Learning to read spark plugs can start with looking at the three tiers of engine operation
Think of spark plugs as windows into the combustion process. The end of the porcelain closest to the center electrode is used to read the idle mixture. The center portion of the porcelain will indicate part-throttle air/fuel (A/F) mixtures, while the bottom of the porcelain will indicate the wide-open-throttle (WOT) air/fuel ratio. Obviously, a black, sooty plug is way rich and a bone-white porcelain is probably way lean. The best way to judge WOT mixtures is to run the engine at WOT and then cut the ignition clean at the end of the track and safely shift into Neutral. Coast to a safe stop on the return road, pull a spark plug out, and use the viewer to closely inspect the plug.
Unleaded fuels do not color plugs as clearly as leaded fuels, so you have to look closely for the A/F ratio ring at the bottom of the center porcelain. The big things to look for are tiny flecks of aluminum that have transferred to the ceramic from the piston or perhaps the combustion chamber during an oh-too-lean condition that has caused aluminum to melt.
Ignition timing plays a huge part in terms of spark-plug temperature. The best place to read this is on the spark plug's ground strap. The tip of the ground strap will tend to color first, and then, as temperature increases, this coloring (called annealing) will travel down the length of the strap toward the shell. An ideal ignition-timing temperature range for a given spark plug will create a light blue ring around the strap about halfway down its length. If the ground strap shows no coloration, the engine could respond to more timing. If the ground electrode begins to color in blues and greens or the tip begins to melt, the timing is over-advanced. Of course, if you are tuning at the dragstrip, these conditions will have raised red flags in terms of lost e.t. or trap speed as well.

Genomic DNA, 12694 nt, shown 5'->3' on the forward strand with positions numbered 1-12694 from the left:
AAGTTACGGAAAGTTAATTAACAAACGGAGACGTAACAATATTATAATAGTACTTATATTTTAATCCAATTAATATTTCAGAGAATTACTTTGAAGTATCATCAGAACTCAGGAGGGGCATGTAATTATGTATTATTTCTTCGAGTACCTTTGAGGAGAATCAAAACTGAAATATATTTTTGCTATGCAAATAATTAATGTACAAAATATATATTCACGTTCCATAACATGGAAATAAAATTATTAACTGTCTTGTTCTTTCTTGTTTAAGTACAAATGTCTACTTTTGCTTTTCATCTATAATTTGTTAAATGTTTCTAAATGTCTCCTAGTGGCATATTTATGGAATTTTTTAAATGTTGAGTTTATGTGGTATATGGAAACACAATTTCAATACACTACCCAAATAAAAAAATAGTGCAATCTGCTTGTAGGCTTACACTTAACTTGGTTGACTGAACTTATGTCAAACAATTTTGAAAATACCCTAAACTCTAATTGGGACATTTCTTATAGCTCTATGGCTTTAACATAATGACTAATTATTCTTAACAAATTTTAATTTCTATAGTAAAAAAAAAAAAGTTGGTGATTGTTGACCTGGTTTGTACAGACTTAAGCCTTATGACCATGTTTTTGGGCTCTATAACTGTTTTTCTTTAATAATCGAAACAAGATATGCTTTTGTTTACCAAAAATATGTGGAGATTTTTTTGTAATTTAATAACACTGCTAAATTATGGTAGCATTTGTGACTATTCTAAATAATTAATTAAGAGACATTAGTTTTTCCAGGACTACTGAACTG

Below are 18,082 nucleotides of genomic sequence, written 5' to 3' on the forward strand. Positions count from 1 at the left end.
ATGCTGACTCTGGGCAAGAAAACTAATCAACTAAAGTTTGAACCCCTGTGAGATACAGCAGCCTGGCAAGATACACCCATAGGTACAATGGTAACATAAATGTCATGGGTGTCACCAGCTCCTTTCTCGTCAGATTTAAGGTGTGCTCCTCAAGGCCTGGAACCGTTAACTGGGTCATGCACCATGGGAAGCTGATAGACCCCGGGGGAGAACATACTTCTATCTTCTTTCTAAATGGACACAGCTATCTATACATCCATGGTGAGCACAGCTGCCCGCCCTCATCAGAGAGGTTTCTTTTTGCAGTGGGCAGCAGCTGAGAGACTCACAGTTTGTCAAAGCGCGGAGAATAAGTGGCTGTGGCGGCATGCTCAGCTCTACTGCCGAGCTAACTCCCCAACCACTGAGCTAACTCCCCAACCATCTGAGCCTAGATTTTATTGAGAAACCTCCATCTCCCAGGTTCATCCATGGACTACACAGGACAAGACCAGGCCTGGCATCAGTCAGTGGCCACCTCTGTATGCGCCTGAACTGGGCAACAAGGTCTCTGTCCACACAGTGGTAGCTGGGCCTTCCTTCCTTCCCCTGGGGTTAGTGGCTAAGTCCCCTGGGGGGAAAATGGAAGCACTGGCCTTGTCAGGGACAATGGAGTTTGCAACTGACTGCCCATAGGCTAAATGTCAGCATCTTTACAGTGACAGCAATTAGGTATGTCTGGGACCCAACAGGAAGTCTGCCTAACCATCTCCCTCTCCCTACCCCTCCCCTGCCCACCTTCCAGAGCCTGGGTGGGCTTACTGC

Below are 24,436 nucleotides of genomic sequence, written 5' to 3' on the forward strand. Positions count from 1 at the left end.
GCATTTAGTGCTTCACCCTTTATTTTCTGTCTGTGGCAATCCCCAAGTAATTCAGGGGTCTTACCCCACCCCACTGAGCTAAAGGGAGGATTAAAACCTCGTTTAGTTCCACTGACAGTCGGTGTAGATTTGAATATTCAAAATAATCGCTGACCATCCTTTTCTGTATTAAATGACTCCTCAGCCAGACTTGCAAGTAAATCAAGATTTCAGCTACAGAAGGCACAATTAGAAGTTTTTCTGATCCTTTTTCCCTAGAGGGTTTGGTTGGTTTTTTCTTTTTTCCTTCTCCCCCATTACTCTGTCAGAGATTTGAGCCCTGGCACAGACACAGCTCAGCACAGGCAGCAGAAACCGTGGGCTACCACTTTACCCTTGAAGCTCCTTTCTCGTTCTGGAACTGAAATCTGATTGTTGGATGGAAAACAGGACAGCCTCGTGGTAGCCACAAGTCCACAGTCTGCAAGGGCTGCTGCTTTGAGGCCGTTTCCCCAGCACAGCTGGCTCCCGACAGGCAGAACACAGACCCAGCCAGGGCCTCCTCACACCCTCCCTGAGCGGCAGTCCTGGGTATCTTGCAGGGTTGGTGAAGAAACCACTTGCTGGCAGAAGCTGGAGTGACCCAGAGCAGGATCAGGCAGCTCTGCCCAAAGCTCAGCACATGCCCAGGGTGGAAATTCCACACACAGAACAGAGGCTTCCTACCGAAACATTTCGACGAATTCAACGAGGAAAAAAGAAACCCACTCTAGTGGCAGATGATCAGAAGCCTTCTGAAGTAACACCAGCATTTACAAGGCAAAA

Too much ignition timing can cause detonation. This is most easily read on a spark plug's
The ground strap is a great heat indicator. Over-advanced ignition timing can cause the gr
A light tan ring near the bottom of the porcelain is an indication of A/F ratio with unlea
The Demands of Superchargers, Turbos, and Nitrous
Power-adders do a fantastic job of increasing cylinder pressure and heat. This also places much greater demands on the spark plugs. Nitrous is perhaps the most abusive because of its reputation for extremely fast cylinder-pressure rise time. Some rules of thumb include running a colder heat range and using nonprojected-nose plugs. The general consensus among power-adder tuners is that it's best not to use platinum plugs, since this material acts as a kind of heat sink that will cause pre-ignition problems. Other tips include running a tighter gap, since high cylinder pressures place much greater demands on the ignition system. The best plug gaps are the largest ones that will survive; start with 0.030 inch.
For nitrous, a safe recommendation is one step colder for every 75 to 100hp increase in power. So, for a 300hp engine adding 200hp of nitrous, this would mean using plugs that are two steps colder. This is also a good starting point for similar power increases either normally aspirated or with a supercharger or turbo.
Our buddy Troy LeCrone tells us he tunes his nitrous small-block Chevy with cold AC spark
High-compression engines that use domed pistons can run into mechanical trouble when the p
Any engine with high cylinder pressures will generally demand a shorter ground strap, whic
Here's what happens when you run a too-hot plug in an E85-fueled engine at 12.5:1 compress
Autolite, Bosch, Champion, NGK, and others offer race plugs that are generally much colder
This is the age of designer spark plugs. SplitFire rode the first wave of specialty plugs with its V'd ground strap, and now it seems that every spark-plug manufacturer has its own version of what's hot. While the debate will continue to rage over whether diamond-shaped or split-V ground straps are worth more power/mileage/emissions, we do know that plugs using more exotic metals enhance durability. Platinum arrived a few years ago, with Bosch leading the charge with three different versions of its platinum-tipped spark plugs. Then NGK upped the ante with its Iridium IX series of plugs. The plan with virtually all these designs revolves around reducing tip or ground-strap erosion that increases the gap between the center electrode and the ground strap. Some plugs, like the Bosch Platinum +4, use four ground straps to also minimize the overall gap to ground.
The price on these plugs is also significantly higher than for normal copper-core spark plugs, and generally, the heat ranges tend to be limited. These specialty plugs are not intended as race plugs. Instead, they are aimed more at everyday drivers and may offer slight mileage or emissions improvements.
On the left is a standard copper-core Bosch spark plug. In the middle is the Bosch Platinu
A common problem is interference between header tubes and spark-plug boots. Often, shorter
ZEX (left) has specialty nitrous plugs that offer two different length ground straps. The